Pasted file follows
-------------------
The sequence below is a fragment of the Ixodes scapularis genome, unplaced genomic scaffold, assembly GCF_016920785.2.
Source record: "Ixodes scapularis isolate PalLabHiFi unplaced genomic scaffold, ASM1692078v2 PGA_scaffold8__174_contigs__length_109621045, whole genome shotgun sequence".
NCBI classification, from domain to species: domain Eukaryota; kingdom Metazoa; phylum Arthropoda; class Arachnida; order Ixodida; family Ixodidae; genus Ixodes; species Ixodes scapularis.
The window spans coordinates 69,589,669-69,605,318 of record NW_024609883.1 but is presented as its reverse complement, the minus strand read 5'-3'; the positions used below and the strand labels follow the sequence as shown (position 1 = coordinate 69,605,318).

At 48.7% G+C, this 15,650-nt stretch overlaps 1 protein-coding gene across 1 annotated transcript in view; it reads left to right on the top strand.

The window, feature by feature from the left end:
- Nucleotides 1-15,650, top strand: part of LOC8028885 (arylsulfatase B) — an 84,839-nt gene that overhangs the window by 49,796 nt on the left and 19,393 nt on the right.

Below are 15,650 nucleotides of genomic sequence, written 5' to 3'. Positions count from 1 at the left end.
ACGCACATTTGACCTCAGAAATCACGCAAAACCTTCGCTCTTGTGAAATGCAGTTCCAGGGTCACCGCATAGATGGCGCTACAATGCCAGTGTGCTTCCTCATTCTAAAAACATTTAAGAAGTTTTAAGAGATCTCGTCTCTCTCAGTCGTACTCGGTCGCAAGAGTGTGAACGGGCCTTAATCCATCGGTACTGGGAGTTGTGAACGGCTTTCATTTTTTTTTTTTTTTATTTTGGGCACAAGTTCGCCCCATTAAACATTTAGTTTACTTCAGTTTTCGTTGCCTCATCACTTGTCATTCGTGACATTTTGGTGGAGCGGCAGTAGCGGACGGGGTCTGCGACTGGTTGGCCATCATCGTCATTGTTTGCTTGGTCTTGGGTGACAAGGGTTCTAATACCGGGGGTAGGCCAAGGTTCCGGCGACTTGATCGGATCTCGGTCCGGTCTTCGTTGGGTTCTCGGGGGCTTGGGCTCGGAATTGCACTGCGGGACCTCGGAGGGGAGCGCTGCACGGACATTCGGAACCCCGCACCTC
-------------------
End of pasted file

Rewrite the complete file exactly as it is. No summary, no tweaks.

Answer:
The sequence below is a fragment of the Ixodes scapularis genome, unplaced genomic scaffold, assembly GCF_016920785.2.
Source record: "Ixodes scapularis isolate PalLabHiFi unplaced genomic scaffold, ASM1692078v2 PGA_scaffold8__174_contigs__length_109621045, whole genome shotgun sequence".
NCBI classification, from domain to species: domain Eukaryota; kingdom Metazoa; phylum Arthropoda; class Arachnida; order Ixodida; family Ixodidae; genus Ixodes; species Ixodes scapularis.
The window spans coordinates 69,589,669-69,605,318 of record NW_024609883.1 but is presented as its reverse complement, the minus strand read 5'-3'; the positions used below and the strand labels follow the sequence as shown (position 1 = coordinate 69,605,318).

At 48.7% G+C, this 15,650-nt stretch overlaps 1 protein-coding gene across 1 annotated transcript in view; it reads left to right on the top strand.

The window, feature by feature from the left end:
- Nucleotides 1-15,650, top strand: part of LOC8028885 (arylsulfatase B) — an 84,839-nt gene that overhangs the window by 49,796 nt on the left and 19,393 nt on the right.

Below are 15,650 nucleotides of genomic sequence, written 5' to 3'. Positions count from 1 at the left end.
ACGCACATTTGACCTCAGAAATCACGCAAAACCTTCGCTCTTGTGAAATGCAGTTCCAGGGTCACCGCATAGATGGCGCTACAATGCCAGTGTGCTTCCTCATTCTAAAAACATTTAAGAAGTTTTAAGAGATCTCGTCTCTCTCAGTCGTACTCGGTCGCAAGAGTGTGAACGGGCCTTAATCCATCGGTACTGGGAGTTGTGAACGGCTTTCATTTTTTTTTTTTTTTATTTTGGGCACAAGTTCGCCCCATTAAACATTTAGTTTACTTCAGTTTTCGTTGCCTCATCACTTGTCATTCGTGACATTTTGGTGGAGCGGCAGTAGCGGACGGGGTCTGCGACTGGTTGGCCATCATCGTCATTGTTTGCTTGGTCTTGGGTGACAAGGGTTCTAATACCGGGGGTAGGCCAAGGTTCCGGCGACTTGATCGGATCTCGGTCCGGTCTTCGTTGGGTTCTCGGGGGCTTGGGCTCGGAATTGCACTGCGGGACCTCGGAGGGGAGCGCTGCACGGACATTCGGAACCCCGCACCTC